After the Raïka, the Poraja and the Santals, here I am with the Khasis, a community settled in the Meghalaya, a region of very humid hills that borders Bangladesh. As soon as we set foot in Shillong, the capital of Meghalaya, it was impossible to ignore that we are in Khasi land as most restaurant signs indicate the presence of Khasi dishes on the menu. I do not promise to taste all the local specialties, like the Jadoh, rice cooked in pig blood!
The saris are also rarer, often replaced by dresses, skirts or a checkered fabric shorter than a sari, knotted differently. Shillong is a wonderful city, but is very, very cold here! This is a kind of mantra that feels a bit everywhere here in the North East, but the city is actually much less beautiful than what is described. After 3 hours of travel by taxi, we arrive when it is already dark and we quickly choose a hotel. After a night spent, we explore Shillong.
After a good meal in a downtown restaurant, we take a Taxi to tour the city and visit interesting sites. Anyway I spent there a week of pleasant idleness, fooling around the town. I especially liked the young and carefree atmosphere, very different from the typical Indian cities. I met many interesting people, tourists from Calcutta, clubs, students, military, and I ate really well.
Shillong is the state capital which was long the headquarters of the British colonialists in this area, which at the time was all in the state of Assam. The British famously resented the tropical climate of the Indian plains and found Shillong a very similar place like Northern Europe, with a cool climate in summer and quite cold in the winter and an almost alpine vegetation.
After independence the city unfortunately rapidly transformed into the classic Indian concrete jungle and many of the historic colonial-style buildings were practically swallowed up by the forests of ugly apartment blocks or adapted to barracks or government buildings. No doubt, however compared to other Indian capital cities, it is very enjoyable and still retains a British tone, with beautiful parks, tree-lined streets and a few colonial-era villas.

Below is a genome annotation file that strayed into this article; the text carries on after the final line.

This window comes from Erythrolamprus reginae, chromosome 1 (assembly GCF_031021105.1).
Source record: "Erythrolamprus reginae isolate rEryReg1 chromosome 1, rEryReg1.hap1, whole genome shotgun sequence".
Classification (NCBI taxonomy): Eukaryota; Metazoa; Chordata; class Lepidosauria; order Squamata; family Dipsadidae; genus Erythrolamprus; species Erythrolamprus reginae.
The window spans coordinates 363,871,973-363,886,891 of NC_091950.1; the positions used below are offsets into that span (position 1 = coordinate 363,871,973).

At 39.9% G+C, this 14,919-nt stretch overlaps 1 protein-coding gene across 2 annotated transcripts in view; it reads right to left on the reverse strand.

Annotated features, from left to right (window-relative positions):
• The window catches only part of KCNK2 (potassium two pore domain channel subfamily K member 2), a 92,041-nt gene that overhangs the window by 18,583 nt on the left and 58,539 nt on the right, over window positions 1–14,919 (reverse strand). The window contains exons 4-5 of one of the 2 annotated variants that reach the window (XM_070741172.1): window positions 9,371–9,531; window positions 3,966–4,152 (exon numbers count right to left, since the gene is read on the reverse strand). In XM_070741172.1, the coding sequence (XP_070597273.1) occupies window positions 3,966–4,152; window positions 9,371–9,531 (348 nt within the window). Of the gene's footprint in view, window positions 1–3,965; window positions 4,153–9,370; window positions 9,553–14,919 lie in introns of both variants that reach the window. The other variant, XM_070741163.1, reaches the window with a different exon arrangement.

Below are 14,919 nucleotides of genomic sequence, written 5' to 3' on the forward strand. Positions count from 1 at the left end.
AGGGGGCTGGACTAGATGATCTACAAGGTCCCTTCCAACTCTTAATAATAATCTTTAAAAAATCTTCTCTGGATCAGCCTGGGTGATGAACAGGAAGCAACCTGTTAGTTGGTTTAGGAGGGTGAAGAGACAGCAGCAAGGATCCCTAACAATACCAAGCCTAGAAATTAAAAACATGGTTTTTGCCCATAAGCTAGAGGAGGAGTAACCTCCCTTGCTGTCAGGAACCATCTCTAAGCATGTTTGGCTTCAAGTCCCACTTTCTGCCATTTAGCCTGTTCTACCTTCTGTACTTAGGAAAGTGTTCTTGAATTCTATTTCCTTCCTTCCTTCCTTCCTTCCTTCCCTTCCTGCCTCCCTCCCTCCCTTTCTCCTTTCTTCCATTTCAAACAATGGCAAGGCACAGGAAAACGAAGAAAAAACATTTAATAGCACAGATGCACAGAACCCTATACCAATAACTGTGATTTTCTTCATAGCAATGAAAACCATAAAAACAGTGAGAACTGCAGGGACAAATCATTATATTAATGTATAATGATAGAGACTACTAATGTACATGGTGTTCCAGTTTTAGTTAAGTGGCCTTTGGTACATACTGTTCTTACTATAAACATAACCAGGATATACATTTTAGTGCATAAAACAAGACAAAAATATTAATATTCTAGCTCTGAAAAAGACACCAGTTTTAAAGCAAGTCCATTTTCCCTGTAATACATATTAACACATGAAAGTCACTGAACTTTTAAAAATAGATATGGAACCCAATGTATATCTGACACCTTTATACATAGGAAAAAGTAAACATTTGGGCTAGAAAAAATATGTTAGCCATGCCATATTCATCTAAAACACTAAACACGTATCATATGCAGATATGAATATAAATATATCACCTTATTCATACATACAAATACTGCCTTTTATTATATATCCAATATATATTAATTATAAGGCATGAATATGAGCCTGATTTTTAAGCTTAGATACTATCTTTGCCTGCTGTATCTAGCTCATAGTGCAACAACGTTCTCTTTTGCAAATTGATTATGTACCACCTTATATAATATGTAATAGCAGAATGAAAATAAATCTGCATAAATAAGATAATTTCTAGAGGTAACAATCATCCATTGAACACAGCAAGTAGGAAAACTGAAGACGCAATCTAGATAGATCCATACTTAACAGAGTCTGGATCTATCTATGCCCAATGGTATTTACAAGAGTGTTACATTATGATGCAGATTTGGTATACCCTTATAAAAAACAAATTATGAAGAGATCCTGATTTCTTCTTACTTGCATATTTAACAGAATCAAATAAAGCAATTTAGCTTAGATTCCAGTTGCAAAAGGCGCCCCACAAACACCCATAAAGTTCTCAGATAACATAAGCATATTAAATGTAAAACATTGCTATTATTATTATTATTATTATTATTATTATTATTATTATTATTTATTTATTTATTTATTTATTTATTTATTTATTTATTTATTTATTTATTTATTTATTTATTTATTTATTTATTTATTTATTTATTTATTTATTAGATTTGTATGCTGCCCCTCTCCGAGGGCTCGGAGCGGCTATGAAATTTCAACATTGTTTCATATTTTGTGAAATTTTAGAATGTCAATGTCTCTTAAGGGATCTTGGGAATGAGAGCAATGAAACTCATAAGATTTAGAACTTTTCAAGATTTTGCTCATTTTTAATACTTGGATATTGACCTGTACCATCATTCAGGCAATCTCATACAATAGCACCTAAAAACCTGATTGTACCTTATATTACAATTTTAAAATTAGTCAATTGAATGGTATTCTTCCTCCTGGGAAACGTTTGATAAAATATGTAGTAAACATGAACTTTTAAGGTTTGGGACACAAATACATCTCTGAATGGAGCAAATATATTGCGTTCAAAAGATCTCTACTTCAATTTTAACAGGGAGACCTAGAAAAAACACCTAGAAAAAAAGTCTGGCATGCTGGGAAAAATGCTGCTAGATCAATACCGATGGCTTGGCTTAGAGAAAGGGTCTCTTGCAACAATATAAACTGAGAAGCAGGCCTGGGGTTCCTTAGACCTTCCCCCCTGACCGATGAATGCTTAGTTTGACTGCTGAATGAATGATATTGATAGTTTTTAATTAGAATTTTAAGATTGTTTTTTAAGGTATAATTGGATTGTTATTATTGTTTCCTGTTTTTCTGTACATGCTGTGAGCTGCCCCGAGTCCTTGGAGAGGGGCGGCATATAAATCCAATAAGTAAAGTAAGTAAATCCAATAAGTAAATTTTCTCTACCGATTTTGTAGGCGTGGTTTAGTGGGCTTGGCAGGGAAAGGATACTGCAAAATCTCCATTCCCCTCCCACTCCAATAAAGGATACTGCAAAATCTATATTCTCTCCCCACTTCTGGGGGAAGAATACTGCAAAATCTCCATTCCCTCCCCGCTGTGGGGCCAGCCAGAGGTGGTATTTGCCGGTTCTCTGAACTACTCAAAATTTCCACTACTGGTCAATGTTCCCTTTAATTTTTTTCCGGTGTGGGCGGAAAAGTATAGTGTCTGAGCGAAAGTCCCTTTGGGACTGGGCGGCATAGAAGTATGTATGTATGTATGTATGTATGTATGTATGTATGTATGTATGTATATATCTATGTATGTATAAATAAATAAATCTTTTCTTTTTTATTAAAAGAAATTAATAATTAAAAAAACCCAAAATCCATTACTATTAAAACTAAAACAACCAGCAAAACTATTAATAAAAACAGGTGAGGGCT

What attracts tourists here is primarily the modern, fresh and civil atmosphere. The main attractions are the numerous waterfalls. On my first day in Shillong, I was struck by the ubiquity of churches and Christian symbols. I could see that the mass was held both in English and Khasi in the cathedral of the city.
There is still a museum to visit, the Don Bosco museum. It highlights the tribes of the northeast and is the largest museum of this type in this part of Asia. We visit the Shillong Peak that offers a panoramic view of the city followed by the Elephant Falls is a waterfall nearby, the Catholic Church and several other less interesting stuff like the Lady Hydari Park Zoo and the Wards Lake.
We visit the extraordinary bara bazaar market interlacing with lanes which each has its specialty like fruits, vegetables, tobacco, iron, fish, meat, textile, bamboo and sugar. Here is played a unique game called the Siat Khnam which means pull-bow in Khasi language. Every day thousands of players bet a number on each round. There are 2 rounds. At each turn around 20 players simultaneously shoots dozens of arrow on a bamboo target for about 3 minutes. Then each arrow that reaches the target is grouped and then counted, and the last two digits of the total of all the arrows is the winning number.
We also attend the Nongkrem Dance festival, the annual big festival where the Khasis thank God for the harvest, with many songs and dances, as well as sacrifices of roosters and goats. The unmarried girls wear magnificent silk garments for these dances.
As the driver offered us a competitive rate and he was friendly, we leave with him immediately to Cherrapunjee.